Image

ImageImage

Lillian Gish starred in many Griffith films, including the last three above.

Lillian Gish starred in many Griffith films, including the last three above.

ImageImage

(The image on the right is the big centerpiece of Intolerance, with its cast of thousands and huge scenery pieces.)

In 1919, Griffith, Pickford, Douglas Fairbanks, and Charlie Chaplin founded United Artists, an independent film studio where the producers made the decisions, not the studio heads.

From L to R, Fairbanks, Pickford, Griffith, and Chaplin. At the time, all but Griffith were the biggest stars in the world. Griffith would be the first to sell his interests. Chaplin and Pickford held onto to their ownership of the company until the 1950’s.

(There are two terrific books on the history of United Artists by Tino Balio:

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http://www.amazon.com/United-Artists-Volume-1919-1950-Company/dp/029923004X/ref=pd_bxgy_b_img_y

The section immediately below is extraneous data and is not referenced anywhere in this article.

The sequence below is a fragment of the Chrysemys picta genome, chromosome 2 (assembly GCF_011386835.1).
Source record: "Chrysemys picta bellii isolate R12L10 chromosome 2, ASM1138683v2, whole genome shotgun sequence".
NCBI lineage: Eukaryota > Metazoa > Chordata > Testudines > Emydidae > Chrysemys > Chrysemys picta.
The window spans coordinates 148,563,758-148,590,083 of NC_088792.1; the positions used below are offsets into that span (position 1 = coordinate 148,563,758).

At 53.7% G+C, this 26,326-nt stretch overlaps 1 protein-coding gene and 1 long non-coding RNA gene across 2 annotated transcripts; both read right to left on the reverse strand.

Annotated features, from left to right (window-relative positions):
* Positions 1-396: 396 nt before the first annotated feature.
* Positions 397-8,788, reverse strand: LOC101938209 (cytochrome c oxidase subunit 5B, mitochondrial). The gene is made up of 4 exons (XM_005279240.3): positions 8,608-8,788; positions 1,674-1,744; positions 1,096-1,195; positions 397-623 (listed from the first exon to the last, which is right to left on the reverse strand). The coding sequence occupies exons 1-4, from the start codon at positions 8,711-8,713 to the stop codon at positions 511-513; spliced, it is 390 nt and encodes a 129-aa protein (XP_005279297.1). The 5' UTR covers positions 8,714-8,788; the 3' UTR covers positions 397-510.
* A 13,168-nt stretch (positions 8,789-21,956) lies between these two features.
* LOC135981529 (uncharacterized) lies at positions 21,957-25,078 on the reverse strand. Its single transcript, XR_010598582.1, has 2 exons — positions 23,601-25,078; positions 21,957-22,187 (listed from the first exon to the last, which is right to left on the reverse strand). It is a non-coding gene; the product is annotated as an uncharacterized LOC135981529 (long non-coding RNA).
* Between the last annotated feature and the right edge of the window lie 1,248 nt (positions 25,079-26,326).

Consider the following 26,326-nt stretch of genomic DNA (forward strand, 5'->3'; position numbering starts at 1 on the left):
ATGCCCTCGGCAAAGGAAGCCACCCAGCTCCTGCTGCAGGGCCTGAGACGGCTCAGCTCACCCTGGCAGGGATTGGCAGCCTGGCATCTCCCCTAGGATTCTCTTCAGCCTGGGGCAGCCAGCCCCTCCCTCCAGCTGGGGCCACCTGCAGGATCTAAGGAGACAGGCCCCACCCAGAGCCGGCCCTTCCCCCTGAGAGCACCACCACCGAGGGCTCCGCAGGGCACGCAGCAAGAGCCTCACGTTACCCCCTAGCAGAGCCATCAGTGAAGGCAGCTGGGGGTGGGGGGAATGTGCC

and

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http://www.amazon.com/United-Artists-Volume-1951-1978-Industry/dp/0299230147/ref=pd_bxgy_b_img_y

You would think that after making all of these important films, D.W. Griffith would be recognized in Hollywood for the genius he was and he would have lived out his life with the love and admiration of all his peers.

Not so fast.  He lived his final years alone, not able to get work, alcoholic, and broke.  His films had made millions for others, but he was unable to keep his money.  He had often put his own money into his work and lost it when the films didn’t make it back quickly enough.

In 1940, Iris Barry, the first curator of The Museum of Modern Art Film Library, put together a large exhibition on Griffith, with the purpose of restoring the fame and reputation of the director.  Griffith was still alive then, and cooperated with Barry on a monograph, short essays, that accompanied the exhibition.  It was the first retrospective of Griffith’s career, and one that made the argument that Griffith was not just a pioneer of cinema, but a ground-breaking director, whose films incorporated practically every technique still used today.

I found the second edition of this book yesterday at a used book shop.

http://www.amazon.com/D-W-Griffith-American-Master/dp/1422351289/ref=sr_1_3?ie=UTF8&qid=1373820375&sr=8-3&keywords=iris+barry

The second edition has been expanded because in 1965, the Museum ran another Griffith exhibition and reprinted the original manuscript by Barry and expanded it with a long addendum by the director of the Griffith exhibition, Eileen Bowser.  It also has an interview with Billy Bitzer, Griffith’s longtime cameraman.